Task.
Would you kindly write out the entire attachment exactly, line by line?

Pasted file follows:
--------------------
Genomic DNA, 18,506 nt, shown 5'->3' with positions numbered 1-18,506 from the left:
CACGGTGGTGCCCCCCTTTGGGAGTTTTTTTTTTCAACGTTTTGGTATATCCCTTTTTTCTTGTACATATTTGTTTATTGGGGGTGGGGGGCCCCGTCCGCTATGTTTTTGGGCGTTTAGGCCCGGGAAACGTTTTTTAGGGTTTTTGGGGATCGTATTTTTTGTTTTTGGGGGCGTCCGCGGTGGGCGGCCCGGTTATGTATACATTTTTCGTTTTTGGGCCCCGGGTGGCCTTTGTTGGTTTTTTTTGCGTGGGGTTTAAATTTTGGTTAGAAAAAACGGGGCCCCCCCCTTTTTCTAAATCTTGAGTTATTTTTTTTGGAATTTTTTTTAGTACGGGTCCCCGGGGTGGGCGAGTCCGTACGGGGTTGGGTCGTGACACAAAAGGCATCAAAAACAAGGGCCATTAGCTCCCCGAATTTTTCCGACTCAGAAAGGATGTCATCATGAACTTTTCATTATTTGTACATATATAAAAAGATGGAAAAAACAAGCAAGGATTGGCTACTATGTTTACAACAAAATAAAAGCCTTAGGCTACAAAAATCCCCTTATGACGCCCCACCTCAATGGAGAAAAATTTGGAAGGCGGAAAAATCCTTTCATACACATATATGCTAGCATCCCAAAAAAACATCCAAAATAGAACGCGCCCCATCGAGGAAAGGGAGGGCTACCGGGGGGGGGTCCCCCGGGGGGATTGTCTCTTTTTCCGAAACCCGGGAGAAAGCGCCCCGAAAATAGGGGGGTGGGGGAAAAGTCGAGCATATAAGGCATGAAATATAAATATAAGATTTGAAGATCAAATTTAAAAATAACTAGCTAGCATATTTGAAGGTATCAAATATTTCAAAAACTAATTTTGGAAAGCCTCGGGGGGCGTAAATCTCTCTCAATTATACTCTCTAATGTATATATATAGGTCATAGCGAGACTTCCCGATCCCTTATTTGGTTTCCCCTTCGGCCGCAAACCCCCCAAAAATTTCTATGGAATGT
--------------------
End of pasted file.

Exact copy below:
Genomic DNA, 18,506 nt, shown 5'->3' with positions numbered 1-18,506 from the left:
CACGGTGGTGCCCCCCTTTGGGAGTTTTTTTTTTCAACGTTTTGGTATATCCCTTTTTTCTTGTACATATTTGTTTATTGGGGGTGGGGGGCCCCGTCCGCTATGTTTTTGGGCGTTTAGGCCCGGGAAACGTTTTTTAGGGTTTTTGGGGATCGTATTTTTTGTTTTTGGGGGCGTCCGCGGTGGGCGGCCCGGTTATGTATACATTTTTCGTTTTTGGGCCCCGGGTGGCCTTTGTTGGTTTTTTTTGCGTGGGGTTTAAATTTTGGTTAGAAAAAACGGGGCCCCCCCCTTTTTCTAAATCTTGAGTTATTTTTTTTGGAATTTTTTTTAGTACGGGTCCCCGGGGTGGGCGAGTCCGTACGGGGTTGGGTCGTGACACAAAAGGCATCAAAAACAAGGGCCATTAGCTCCCCGAATTTTTCCGACTCAGAAAGGATGTCATCATGAACTTTTCATTATTTGTACATATATAAAAAGATGGAAAAAACAAGCAAGGATTGGCTACTATGTTTACAACAAAATAAAAGCCTTAGGCTACAAAAATCCCCTTATGACGCCCCACCTCAATGGAGAAAAATTTGGAAGGCGGAAAAATCCTTTCATACACATATATGCTAGCATCCCAAAAAAACATCCAAAATAGAACGCGCCCCATCGAGGAAAGGGAGGGCTACCGGGGGGGGGTCCCCCGGGGGGATTGTCTCTTTTTCCGAAACCCGGGAGAAAGCGCCCCGAAAATAGGGGGGTGGGGGAAAAGTCGAGCATATAAGGCATGAAATATAAATATAAGATTTGAAGATCAAATTTAAAAATAACTAGCTAGCATATTTGAAGGTATCAAATATTTCAAAAACTAATTTTGGAAAGCCTCGGGGGGCGTAAATCTCTCTCAATTATACTCTCTAATGTATATATATAGGTCATAGCGAGACTTCCCGATCCCTTATTTGGTTTCCCCTTCGGCCGCAAACCCCCCAAAAATTTCTATGGAATGT